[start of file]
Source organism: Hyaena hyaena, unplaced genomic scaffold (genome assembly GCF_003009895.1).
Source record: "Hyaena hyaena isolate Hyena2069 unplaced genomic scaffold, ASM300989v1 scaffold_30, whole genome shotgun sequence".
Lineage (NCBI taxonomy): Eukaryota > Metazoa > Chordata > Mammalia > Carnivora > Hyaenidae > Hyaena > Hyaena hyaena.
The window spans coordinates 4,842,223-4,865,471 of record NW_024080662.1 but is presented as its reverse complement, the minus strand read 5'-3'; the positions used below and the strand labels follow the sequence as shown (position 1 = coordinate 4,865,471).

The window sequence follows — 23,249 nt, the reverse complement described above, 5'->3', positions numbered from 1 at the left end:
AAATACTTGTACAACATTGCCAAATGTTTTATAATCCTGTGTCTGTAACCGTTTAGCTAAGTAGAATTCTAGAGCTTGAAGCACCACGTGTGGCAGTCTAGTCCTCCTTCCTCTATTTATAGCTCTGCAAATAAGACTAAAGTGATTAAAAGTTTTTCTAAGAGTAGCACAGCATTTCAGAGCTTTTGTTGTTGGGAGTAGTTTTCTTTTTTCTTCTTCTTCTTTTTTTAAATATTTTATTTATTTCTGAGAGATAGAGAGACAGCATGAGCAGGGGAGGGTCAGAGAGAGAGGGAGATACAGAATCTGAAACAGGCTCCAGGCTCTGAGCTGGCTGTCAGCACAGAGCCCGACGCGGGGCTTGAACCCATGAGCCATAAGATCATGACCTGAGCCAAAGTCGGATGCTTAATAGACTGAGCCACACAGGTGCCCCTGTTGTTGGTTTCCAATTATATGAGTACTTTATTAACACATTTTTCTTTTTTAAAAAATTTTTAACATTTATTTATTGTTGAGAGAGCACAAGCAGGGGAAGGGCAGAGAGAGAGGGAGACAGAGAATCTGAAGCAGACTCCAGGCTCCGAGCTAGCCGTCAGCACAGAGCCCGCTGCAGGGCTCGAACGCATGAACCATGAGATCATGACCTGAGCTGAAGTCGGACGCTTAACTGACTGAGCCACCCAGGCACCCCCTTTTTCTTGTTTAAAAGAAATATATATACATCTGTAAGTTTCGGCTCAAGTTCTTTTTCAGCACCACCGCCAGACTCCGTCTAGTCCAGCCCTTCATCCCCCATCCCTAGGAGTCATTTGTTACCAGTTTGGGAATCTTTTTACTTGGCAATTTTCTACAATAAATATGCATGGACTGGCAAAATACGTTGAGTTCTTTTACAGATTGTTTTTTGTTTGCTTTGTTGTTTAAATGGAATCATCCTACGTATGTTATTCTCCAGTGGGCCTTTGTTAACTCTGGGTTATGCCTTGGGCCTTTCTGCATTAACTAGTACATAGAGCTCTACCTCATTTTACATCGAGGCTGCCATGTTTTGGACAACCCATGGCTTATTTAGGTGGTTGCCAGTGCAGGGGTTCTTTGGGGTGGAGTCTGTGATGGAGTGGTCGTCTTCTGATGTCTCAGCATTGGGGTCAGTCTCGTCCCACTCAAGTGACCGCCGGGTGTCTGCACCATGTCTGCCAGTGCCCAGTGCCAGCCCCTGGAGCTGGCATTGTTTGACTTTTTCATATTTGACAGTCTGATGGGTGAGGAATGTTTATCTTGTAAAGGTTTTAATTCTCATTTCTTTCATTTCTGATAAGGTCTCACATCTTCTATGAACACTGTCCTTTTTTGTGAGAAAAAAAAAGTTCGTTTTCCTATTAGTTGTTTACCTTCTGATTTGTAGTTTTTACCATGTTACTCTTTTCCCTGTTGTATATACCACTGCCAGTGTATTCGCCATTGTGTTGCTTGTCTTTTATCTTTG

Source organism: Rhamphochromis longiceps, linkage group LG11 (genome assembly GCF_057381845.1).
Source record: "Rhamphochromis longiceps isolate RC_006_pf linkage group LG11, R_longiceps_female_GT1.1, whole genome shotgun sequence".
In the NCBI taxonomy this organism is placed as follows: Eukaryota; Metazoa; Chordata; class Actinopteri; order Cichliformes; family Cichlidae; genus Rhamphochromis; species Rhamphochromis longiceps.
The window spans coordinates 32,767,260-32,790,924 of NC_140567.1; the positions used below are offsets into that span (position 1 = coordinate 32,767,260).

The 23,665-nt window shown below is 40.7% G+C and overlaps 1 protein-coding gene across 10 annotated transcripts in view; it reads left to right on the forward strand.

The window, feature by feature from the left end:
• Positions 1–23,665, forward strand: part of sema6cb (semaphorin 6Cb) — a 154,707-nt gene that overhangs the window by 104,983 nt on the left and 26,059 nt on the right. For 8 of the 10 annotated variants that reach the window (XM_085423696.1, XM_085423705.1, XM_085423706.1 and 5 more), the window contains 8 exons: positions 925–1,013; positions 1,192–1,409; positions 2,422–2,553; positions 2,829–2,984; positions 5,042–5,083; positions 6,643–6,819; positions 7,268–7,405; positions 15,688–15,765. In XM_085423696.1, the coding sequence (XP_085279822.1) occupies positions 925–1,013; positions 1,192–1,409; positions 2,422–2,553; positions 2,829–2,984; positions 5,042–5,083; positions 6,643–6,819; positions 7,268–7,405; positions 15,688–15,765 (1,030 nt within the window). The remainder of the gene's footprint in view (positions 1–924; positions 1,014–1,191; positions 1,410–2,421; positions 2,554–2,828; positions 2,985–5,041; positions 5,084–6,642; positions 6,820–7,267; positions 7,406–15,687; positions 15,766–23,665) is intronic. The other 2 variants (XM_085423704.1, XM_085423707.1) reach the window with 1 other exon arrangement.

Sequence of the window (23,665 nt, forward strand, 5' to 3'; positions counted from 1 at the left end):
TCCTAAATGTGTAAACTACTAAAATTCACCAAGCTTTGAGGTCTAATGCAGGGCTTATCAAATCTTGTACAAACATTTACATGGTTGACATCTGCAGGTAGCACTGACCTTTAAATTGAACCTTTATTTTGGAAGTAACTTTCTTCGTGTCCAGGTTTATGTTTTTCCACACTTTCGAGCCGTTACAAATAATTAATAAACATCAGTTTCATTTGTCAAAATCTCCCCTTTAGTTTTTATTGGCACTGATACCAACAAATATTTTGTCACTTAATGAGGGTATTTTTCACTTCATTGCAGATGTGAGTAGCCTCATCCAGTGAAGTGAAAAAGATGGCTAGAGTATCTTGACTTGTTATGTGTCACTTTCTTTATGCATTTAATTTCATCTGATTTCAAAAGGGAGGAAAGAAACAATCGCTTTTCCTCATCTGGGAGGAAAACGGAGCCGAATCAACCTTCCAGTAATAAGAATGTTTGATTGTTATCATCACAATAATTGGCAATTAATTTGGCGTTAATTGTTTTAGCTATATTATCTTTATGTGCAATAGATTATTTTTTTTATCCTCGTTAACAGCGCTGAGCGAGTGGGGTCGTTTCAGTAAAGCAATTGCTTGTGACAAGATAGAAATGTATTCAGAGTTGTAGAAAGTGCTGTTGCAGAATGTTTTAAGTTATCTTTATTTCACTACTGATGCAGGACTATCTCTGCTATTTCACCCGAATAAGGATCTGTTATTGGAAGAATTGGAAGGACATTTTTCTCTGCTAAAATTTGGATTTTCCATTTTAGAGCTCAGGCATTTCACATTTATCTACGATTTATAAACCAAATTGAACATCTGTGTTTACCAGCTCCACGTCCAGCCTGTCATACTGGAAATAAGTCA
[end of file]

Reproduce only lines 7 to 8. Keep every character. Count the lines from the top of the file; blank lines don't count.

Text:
Source organism: Rhamphochromis longiceps, linkage group LG11 (genome assembly GCF_057381845.1).
Source record: "Rhamphochromis longiceps isolate RC_006_pf linkage group LG11, R_longiceps_female_GT1.1, whole genome shotgun sequence".